Property rights in UK uplands and the implications for policy and management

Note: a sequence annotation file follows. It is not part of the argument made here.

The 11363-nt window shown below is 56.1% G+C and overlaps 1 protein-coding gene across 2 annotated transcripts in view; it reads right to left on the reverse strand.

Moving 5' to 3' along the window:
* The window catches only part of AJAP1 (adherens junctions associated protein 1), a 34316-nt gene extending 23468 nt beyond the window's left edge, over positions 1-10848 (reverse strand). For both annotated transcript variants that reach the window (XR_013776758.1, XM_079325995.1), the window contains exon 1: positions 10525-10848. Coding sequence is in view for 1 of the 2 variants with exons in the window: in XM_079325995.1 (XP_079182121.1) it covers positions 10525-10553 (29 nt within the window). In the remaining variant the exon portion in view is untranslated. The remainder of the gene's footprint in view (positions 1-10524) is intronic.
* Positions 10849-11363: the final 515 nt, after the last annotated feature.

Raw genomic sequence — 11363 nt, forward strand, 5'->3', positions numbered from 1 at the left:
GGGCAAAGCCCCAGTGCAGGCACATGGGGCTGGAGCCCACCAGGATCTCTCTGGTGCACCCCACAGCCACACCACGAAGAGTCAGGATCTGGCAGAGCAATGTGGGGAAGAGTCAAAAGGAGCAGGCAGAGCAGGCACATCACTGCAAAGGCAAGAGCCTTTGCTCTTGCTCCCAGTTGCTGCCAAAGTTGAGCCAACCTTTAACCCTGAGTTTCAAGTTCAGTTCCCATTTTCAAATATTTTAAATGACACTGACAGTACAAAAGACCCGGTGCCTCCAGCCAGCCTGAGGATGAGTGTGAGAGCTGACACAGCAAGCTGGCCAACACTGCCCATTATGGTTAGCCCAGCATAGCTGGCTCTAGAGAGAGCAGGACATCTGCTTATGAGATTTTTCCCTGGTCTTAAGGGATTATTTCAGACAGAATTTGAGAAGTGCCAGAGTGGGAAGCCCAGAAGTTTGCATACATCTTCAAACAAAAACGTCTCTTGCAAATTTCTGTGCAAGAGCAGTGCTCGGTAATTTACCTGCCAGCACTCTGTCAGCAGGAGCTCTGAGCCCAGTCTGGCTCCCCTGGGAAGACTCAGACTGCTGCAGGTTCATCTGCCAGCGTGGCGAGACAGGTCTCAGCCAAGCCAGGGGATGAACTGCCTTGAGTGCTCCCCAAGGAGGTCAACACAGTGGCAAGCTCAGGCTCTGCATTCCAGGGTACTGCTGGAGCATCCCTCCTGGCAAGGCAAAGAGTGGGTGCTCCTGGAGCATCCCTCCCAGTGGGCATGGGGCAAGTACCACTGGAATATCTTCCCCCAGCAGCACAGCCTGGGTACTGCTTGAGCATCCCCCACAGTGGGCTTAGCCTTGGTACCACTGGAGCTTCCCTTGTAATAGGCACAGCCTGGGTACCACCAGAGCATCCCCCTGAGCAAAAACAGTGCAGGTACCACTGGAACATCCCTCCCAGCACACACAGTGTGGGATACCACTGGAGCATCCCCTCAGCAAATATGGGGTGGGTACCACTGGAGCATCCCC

Rural areas are subject to changing and often competing demands. Where agricultural production was once paramount, it now competes with other ecosystem services such as carbon storage, rural amenity, and wildlife habitat. If rural areas are to be managed to produce this broad range of goods and services, then more diverse and complex management regimes are needed. This paper explores the literature on property rights before using a ‘property rights bundle’ approach in the UK uplands to (1) examine the distribution of property rights between stakeholders in a multi-resource system and (2) evaluate the effect of state intervention on the redistribution of property rights and the resulting management regimes. Private land owners were found to be the dominant type of property rights holder and private property the dominant management regime in the uplands of the UK. Government intervention has also created private-state regimes for some public goods such as biodiversity but common property management is still in its infancy with regards to ecosystem services and few stakeholders have claimant rights over resources. As a result, many stakeholders are unable to influence management to produce the goods that they want. A property rights perspective highlights that single management regimes alone are unlikely to manage land sustainably for both private and public goods. Instead, a complex mix of private, private-state and common property regimes are found to be emerging in this multi-resource system. These mixed management regimes have the potential to produce sustainable outcomes but only if the appropriate management regime is matched to each resource, if links are developed between each regime to deal with conflict and if mixed management is adaptable enough to cope with new and changing demands.